The League of the South has very close ties to the White Citizens Council, a violent white supremacist organization (later known as the Council of Conservative Citizens). At least five founding members of the LOS played active roles in the WCC/CCC, including David Cooksey, Roger Busbice, Michael Grissom, and Phil Beverly. In 1963, a member of the WCC was responsible for the murder of civil rights leader Medgar Evers. In 2015, Dylan Roof, the white supremacist responsible for the murder of nine people in the Emanuel A.M.E. Church in Charleston, South Carolina, cited the WCC as his inspiration.

The White Citizens Council had deep connections to the John Birch Society (JBS), an extreme anti-communist, anti-civil rights organization. Charles Koch's father, Fred Koch, was an early National Board member of the JBS. Charles was an active JBS member between 1961 and 1968, when JBS openly opposed the Civil Rights Movement and denouncing it as a communist conspiracy. In 1966, JBS and WCC filed a joint “petition to the federal government “to investigate whether King and over 100,000 other rights activists had Communist connections.”

At the height of violent police repression of civil rights activists, the John Birch Society countered the call for civilian review boards for police with awas countered by JBS’s “Support Your Local Police” campaign and labeled the activists efforts, opposing the “leftist-inspired local police review boards” as an attempt to “nationalize the police.” Their campaign exists to this day, with a current focus on smearing Black Lives Matter activists, accusing them of being paid protestors, “Marxists,” “street thugs,” and part of a “national plan” to murder police.

Despite discontinuing his membership in the late sixties, Charles Koch continued his partnership with several JBS collaborators. As recently as 1976, we see Charles Koch using JBS as a model for his political and academic programming. With the help of JBS members like George Pearson, this included planning how to maximize donor leverage over academic donations. Pearson and Koch carried this strategy out through the Institute for Humane Studies.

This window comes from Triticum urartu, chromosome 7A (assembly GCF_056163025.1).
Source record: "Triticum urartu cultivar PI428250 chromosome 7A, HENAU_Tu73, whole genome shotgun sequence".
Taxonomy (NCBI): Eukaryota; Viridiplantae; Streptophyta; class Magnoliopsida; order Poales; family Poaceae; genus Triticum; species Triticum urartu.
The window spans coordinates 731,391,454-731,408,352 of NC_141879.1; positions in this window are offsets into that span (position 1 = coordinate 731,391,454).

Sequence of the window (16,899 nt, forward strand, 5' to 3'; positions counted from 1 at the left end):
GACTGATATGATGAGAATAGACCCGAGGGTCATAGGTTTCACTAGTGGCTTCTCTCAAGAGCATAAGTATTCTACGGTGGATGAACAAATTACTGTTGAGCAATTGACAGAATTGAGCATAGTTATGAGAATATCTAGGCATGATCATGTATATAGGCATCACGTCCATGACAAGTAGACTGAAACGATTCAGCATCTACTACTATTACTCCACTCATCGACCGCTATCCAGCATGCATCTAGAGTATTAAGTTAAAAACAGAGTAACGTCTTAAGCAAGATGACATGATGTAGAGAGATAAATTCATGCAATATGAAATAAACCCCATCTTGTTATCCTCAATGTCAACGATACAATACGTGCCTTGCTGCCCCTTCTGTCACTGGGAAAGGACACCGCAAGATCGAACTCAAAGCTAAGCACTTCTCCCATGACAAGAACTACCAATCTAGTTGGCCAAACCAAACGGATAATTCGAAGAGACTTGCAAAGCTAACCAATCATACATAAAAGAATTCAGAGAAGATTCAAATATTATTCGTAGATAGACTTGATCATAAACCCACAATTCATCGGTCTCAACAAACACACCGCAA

In the past decade, we can see Koch's political organizations continue to collaborate with the John Birch Society. In 2011, Ohio's branch of Americans for Prosperity co-funded the “We The People Convention” and prominently featured JBS President John McManus in several events. In 2014, the Charles Koch Institute and JBS co-funded the Florida Liberty Summit.

Chapter 4: The Koch Network’s Anti-Civil Rights Crusade

While Charles Koch was a member, the John Birch Society (JBS) fiercely opposed the integration of public schools. In 1961, the year Charles Koch joined JBS, the organization’s top priority was the impeachment of Supreme Court Justice Earl Warren. On the JBS’ "Grounds for Impeachment" document, the Brown v. Board of Education case was listed as a top concern. JBS and others advocated resistance to Brown v. Board through "legal maneuvers to block its impact," including the use of "segregation academies," now known as charter schools.

Other free market economists supported these efforts included Milton Friedman and James Buchanan. Buchanan provided an intellectual framework for the school vouchers, or "tuition grants," to prevent desegregation and promote a “system of privately operated schools,” including for-profit schools. Buchanan described ethical problems with the “involuntary integration” of schools, calling it “coercive.” Charles Koch supported Buchanan and his research for decades at George Mason University.

Decades later, the segregationist roots of charter schools have been largely forgotten, and an industry around for-profit schools has grown, allowing public funding to go to private, often for-profit, schools that perpetuate segregation. Donors in Koch's network are bankrolling this modern "school choice" movement.

Organizations like EdChoice and the Alliance for School Choice have been top sponsors of the American Legislative Exchange Council, and led state and national efforts to privatize education. In recent years, key organizations in Charles Koch's political operation, including Americans for Prosperity, the LIBRE Initiative, and the Charles Koch Institute, have launched an aggressive multi-state push for "school choice." We see instances of Koch-funded professors playing roles in this political transformation.

In addition to combatting civil rights protections for schoolchildren, the Koch network has more overtly fought to dismantle affirmative action and legalize racial discrimination in higher education and at the ballot box. This includes funding the Project on Fair Representation and the Center for Individual Rights.